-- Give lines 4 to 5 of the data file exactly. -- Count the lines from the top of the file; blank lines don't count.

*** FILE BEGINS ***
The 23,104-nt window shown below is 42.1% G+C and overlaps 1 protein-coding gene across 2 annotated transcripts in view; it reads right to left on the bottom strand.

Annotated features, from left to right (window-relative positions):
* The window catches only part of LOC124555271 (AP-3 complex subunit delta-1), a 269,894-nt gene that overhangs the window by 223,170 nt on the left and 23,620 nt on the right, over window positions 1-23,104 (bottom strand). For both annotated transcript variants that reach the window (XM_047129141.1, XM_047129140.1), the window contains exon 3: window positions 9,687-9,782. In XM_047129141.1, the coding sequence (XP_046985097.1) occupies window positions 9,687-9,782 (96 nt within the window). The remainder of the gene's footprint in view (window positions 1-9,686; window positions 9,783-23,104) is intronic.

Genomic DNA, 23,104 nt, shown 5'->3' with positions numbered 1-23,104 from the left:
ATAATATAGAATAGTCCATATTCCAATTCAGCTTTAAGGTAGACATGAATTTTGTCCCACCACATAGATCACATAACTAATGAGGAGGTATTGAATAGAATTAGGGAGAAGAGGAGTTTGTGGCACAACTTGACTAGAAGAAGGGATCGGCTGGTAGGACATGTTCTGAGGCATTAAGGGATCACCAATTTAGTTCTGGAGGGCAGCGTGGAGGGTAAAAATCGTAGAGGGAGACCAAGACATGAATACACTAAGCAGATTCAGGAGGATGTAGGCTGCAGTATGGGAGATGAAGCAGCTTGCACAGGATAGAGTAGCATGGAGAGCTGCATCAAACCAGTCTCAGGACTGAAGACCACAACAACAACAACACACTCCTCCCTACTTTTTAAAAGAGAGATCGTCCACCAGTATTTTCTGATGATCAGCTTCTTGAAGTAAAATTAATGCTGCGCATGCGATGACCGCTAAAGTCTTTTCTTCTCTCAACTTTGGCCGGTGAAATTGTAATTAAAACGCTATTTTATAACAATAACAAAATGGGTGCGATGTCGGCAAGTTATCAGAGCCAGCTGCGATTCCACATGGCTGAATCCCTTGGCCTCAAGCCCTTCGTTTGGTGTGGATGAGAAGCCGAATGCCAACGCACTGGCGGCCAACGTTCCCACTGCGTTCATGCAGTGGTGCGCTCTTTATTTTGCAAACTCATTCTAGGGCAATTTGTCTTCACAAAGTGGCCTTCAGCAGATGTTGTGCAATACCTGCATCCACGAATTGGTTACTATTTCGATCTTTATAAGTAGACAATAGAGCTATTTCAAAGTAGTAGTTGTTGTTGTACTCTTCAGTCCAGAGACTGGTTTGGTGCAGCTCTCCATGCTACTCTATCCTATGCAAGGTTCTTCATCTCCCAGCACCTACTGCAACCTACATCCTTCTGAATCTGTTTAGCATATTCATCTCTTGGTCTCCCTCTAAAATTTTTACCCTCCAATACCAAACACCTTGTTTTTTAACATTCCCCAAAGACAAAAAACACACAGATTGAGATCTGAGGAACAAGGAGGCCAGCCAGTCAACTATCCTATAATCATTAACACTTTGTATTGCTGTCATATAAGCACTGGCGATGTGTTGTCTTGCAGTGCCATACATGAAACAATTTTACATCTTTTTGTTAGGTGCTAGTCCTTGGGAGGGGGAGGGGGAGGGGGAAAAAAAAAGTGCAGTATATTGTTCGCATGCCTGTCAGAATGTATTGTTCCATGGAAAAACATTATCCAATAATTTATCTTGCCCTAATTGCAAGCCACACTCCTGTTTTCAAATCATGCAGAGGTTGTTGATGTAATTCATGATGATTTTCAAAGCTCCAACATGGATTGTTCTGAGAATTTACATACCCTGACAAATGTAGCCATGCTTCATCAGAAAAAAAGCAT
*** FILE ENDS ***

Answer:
Genomic DNA, 23,104 nt, shown 5'->3' with positions numbered 1-23,104 from the left:
ATAATATAGAATAGTCCATATTCCAATTCAGCTTTAAGGTAGACATGAATTTTGTCCCACCACATAGATCACATAACTAATGAGGAGGTATTGAATAGAATTAGGGAGAAGAGGAGTTTGTGGCACAACTTGACTAGAAGAAGGGATCGGCTGGTAGGACATGTTCTGAGGCATTAAGGGATCACCAATTTAGTTCTGGAGGGCAGCGTGGAGGGTAAAAATCGTAGAGGGAGACCAAGACATGAATACACTAAGCAGATTCAGGAGGATGTAGGCTGCAGTATGGGAGATGAAGCAGCTTGCACAGGATAGAGTAGCATGGAGAGCTGCATCAAACCAGTCTCAGGACTGAAGACCACAACAACAACAACACACTCCTCCCTACTTTTTAAAAGAGAGATCGTCCACCAGTATTTTCTGATGATCAGCTTCTTGAAGTAAAATTAATGCTGCGCATGCGATGACCGCTAAAGTCTTTTCTTCTCTCAACTTTGGCCGGTGAAATTGTAATTAAAACGCTATTTTATAACAATAACAAAATGGGTGCGATGTCGGCAAGTTATCAGAGCCAGCTGCGATTCCACATGGCTGAATCCCTTGGCCTCAAGCCCTTCGTTTGGTGTGGATGAGAAGCCGAATGCCAACGCACTGGCGGCCAACGTTCCCACTGCGTTCATGCAGTGGTGCGCTCTTTATTTTGCAAACTCATTCTAGGGCAATTTGTCTTCACAAAGTGGCCTTCAGCAGATGTTGTGCAATACCTGCATCCACGAATTGGTTACTATTTCGATCTTTATAAGTAGACAATAGAGCTATTTCAAAGTAGTAGTTGTTGTTGTACTCTTCAGTCCAGAGACTGGTTTGGTGCAGCTCTCCATGCTACTCTATCCTATGCAAGGTTCTTCATCTCCCAGCACCTACTGCAACCTACATCCTTCTGAATCTGTTTAGCATATTCATCTCTTGGTCTCCCTCTAAAATTTTTACCCTCCAATACCAAACACCTTGTTTTTTAACATTCCCCAAAGACAAAAAACACACAGATTGAGATCTGAGGAACAAGGAGGCCAGCCAGTCAACTATCCTATAATCATTAACACTTTGTATTGCTGTCATATAAGCACTGGCGATGTGTTGTCTTGCAGTGCCATACATGAAACAATTTTACATCTTTTTGTTAGGTGCTAGTCCTTGGGAGGGGGAGGGGGAGGGGGAAAAAAAAAGTGCAGTATATTGTTCGCATGCCTGTCAGAATGTATTGTTCCATGGAAAAACATTATCCAATAATTTATCTTGCCCTAATTGCAAGCCACACTCCTGTTTTCAAATCATGCAGAGGTTGTTGATGTAATTCATGATGATTTTCAAAGCTCCAACATGGATTGTTCTGAGAATTTACATACCCTGACAAATGTAGCCATGCTTCATCAGAAAAAAAGCAT